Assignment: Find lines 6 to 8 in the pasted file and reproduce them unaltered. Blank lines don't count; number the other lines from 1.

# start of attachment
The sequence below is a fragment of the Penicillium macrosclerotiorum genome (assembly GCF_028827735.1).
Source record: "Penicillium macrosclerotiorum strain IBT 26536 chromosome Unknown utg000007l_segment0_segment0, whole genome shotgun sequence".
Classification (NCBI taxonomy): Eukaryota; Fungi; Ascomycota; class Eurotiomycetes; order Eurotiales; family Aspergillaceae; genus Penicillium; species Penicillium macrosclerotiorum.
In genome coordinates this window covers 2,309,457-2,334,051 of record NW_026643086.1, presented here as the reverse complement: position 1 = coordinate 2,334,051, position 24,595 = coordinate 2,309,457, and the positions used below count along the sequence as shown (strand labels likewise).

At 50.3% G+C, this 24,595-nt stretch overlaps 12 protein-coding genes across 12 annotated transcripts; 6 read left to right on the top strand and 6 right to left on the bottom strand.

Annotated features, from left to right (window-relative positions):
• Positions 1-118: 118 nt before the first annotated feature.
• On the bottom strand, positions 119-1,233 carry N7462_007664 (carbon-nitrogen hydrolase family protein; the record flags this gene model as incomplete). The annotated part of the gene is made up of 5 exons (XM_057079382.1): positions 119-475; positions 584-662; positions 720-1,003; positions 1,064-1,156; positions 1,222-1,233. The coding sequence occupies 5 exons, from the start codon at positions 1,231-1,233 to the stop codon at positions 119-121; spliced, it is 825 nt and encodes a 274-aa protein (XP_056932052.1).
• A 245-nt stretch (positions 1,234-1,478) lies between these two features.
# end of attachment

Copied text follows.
Annotated features, from left to right (window-relative positions):
• Positions 1-118: 118 nt before the first annotated feature.
• On the bottom strand, positions 119-1,233 carry N7462_007664 (carbon-nitrogen hydrolase family protein; the record flags this gene model as incomplete). The annotated part of the gene is made up of 5 exons (XM_057079382.1): positions 119-475; positions 584-662; positions 720-1,003; positions 1,064-1,156; positions 1,222-1,233. The coding sequence occupies 5 exons, from the start codon at positions 1,231-1,233 to the stop codon at positions 119-121; spliced, it is 825 nt and encodes a 274-aa protein (XP_056932052.1).